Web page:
Rural life is covered by two chapters which bring to the reader’s attention the Great Eastern Drought, a short but severe drought in 1914-1915. This was an important impetus which led to the enlistment of some soldiers at the outbreak of war. Elspeth Grant examines the fate of English youths who emigrated during 1913 and 1914. The poor boys were unwittingly exposed to the savage realities of the drought almost as soon as they landed in South Australia and over three quarters subsequently enlisted when war broke out. Elspeth Grant taps into rich sources that document the responses of these youths to the harsh reality that they faced.

The urban environment both reflects and shapes the lives of residents. Adelaide, like Melbourne, is well known for the role of town planning in the development of the city. Christine Garnaut covers the development of Adelaide’s built environment from the inception of the city in 1836 to 1914. Along the way she challenges perceptions that Adelaide had an entirely regulated and orderly urban environment.

The reader’s heart may skip a beat on opening South Australia on the Eve of War. In this newly published book are two chapters by deceased historians. This book emerged from a conference held in August 2014 to mark the centenary of the state of WWI. It takes time for authors to write their chapters, editors to review them and for the book to go into print. In this time highly respected South Australian historians, John Bannon (yes, the former premier of the state) and Jill Roe passed away. John Bannon wrote about the political ramifications for South Australia of Federation. Jill Rowe wrote about the Eyre Peninsula. Roe grow up on the Eyre Peninsula and this is the subject of her final book, Our Fathers Cleared the Bush, which I must read. The dedication to John Bannon and Jill Roe describes them as “two giants of Australian history”.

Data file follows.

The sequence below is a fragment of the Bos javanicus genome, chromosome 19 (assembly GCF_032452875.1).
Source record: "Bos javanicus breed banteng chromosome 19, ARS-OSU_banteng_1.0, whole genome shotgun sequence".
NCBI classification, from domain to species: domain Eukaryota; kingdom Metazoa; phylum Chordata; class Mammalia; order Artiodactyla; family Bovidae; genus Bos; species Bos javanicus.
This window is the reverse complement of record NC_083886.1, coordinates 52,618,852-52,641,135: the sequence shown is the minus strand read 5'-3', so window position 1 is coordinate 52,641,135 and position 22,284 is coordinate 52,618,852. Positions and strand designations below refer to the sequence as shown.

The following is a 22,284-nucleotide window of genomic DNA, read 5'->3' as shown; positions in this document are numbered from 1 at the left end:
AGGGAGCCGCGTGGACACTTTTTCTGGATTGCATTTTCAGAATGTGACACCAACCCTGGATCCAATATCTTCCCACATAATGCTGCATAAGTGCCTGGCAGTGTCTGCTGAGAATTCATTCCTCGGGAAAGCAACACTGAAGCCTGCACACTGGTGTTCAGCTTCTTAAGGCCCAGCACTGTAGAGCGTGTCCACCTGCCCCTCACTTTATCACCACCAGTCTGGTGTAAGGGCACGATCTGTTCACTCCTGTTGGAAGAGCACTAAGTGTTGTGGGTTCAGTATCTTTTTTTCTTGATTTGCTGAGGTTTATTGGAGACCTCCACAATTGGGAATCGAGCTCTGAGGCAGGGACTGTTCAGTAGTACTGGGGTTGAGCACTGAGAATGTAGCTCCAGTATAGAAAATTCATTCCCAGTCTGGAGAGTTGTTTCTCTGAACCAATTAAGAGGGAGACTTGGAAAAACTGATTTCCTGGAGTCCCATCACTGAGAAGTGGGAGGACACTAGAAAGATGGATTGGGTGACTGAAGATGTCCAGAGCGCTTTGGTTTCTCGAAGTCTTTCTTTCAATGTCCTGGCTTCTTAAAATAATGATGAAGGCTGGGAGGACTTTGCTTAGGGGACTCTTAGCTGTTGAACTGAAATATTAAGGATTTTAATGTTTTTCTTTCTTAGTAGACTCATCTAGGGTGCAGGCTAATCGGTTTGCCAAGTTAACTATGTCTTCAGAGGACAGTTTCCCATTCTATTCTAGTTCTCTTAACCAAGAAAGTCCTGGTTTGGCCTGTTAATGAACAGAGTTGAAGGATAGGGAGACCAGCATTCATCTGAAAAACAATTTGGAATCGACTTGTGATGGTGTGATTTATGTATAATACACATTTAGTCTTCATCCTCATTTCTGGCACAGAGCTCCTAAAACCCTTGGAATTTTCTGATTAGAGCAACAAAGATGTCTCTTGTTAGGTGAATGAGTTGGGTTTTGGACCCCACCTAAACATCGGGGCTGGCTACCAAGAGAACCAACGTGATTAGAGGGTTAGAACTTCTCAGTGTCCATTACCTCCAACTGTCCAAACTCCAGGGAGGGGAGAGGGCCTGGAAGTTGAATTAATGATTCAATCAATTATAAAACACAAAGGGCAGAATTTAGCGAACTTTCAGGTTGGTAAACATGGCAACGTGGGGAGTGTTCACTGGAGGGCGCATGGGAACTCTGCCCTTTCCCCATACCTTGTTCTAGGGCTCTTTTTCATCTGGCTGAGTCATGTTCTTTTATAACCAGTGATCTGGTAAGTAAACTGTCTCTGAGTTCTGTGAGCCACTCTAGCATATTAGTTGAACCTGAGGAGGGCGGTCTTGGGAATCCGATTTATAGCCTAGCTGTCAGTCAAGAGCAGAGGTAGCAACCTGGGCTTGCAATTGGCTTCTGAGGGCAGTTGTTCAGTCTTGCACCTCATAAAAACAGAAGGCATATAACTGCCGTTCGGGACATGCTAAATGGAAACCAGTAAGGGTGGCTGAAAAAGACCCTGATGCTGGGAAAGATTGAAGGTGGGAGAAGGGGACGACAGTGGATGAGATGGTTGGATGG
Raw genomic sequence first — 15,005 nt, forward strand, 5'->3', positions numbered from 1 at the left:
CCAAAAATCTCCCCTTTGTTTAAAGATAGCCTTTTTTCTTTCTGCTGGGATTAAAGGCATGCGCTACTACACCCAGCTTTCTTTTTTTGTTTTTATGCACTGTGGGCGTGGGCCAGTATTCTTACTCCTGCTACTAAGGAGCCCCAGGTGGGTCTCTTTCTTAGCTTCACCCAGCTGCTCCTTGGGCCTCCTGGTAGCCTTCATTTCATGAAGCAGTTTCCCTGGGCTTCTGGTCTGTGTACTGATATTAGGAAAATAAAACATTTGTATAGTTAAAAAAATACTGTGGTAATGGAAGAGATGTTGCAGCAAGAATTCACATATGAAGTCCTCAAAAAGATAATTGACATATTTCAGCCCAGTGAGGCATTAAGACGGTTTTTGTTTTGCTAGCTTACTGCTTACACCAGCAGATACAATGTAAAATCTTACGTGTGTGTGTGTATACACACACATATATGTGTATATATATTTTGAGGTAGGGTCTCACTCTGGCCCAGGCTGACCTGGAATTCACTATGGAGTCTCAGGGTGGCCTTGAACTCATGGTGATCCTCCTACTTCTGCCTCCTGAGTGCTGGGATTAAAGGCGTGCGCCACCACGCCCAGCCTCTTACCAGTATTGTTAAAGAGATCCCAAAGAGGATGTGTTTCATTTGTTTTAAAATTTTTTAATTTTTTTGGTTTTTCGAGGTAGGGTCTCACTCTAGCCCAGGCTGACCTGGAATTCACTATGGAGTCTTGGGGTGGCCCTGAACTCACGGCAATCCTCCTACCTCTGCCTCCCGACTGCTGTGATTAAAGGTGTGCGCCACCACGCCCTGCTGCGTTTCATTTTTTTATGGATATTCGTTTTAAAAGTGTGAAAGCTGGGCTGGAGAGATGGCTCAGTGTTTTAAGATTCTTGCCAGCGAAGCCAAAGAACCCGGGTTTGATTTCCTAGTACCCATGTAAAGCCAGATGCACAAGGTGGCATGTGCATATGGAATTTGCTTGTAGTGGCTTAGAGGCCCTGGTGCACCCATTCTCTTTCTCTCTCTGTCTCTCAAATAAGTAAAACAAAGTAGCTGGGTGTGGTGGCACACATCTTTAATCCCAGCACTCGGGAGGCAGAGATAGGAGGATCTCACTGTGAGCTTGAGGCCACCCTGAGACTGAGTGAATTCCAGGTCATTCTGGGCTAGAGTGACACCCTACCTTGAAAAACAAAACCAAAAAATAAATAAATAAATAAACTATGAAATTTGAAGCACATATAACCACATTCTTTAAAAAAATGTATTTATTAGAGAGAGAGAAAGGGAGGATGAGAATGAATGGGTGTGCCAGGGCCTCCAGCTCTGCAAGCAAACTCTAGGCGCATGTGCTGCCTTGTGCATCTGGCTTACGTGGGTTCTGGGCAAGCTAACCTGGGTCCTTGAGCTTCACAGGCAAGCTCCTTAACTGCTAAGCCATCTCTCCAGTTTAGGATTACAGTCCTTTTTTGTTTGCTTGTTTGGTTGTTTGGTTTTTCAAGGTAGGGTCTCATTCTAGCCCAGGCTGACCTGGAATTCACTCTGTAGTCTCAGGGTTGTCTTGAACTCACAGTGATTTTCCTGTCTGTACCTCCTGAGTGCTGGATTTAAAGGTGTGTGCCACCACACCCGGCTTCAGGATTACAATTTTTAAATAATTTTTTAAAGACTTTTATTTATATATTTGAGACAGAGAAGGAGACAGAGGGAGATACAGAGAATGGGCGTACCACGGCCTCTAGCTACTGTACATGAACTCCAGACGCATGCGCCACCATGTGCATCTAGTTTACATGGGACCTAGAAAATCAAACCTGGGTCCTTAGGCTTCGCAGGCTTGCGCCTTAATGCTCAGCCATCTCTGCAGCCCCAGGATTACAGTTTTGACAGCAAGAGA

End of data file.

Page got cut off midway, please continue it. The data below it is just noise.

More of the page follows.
Logo for Australian Women Writers' Challenge 2017

Eight of the ten chapters of South Australia on the Eve of War were written by women and the book was edited by women, so I am counting this as part of my contribution to the Australian Women Writers’ Challenge in 2017.

This book is not just relevant to South Australians, it demonstrates the varied nature of Australian history and the need to pay attention to the history of each colony/state when thinking of Australian history. It is easy to read and with its discrete chapters and is a good book for the busy reader who needs something that they can pick up and put down. With the first chapter by Melanie Oppenheimer and Margrette Kleinig, South Australia on the Eve of War could be a suitable introductory history to read for those with no background about the history of South Australia, although the thematic treatment of the history instead of a chronological presentation may not suit all such readers.

South Australia on the Eve of War, edited by Melanie Oppenheimer, Margaret Anderson and Mandy Paul is published by Wakefield Press. The publisher supplied a review copy.

Further Reading

2 thoughts on “Review: South Australia on the Eve of War

  1. Great to see this period receive more attention. Perhaps the title undercuts the attempt to give the period its own significance. Having been working through those years for my biography, Australia was developing in such interesting ways before the war reorientated everything. Thanks for the helpful review!


    • I am glad that you found the review helpful Nathan. The book was definitely looking at that pre-war period in light of World War I, hence the examination of issues of loyalty etc. I started my WWI work from a background of research in the second half of the nineteenth century and the early years of the twentieth century which gives me a different perspective of Australia’s experience of WWI compared to researchers who specialise in that war. I agree with you that Australia during that Federation period was a very interesting place.

      Liked by 1 person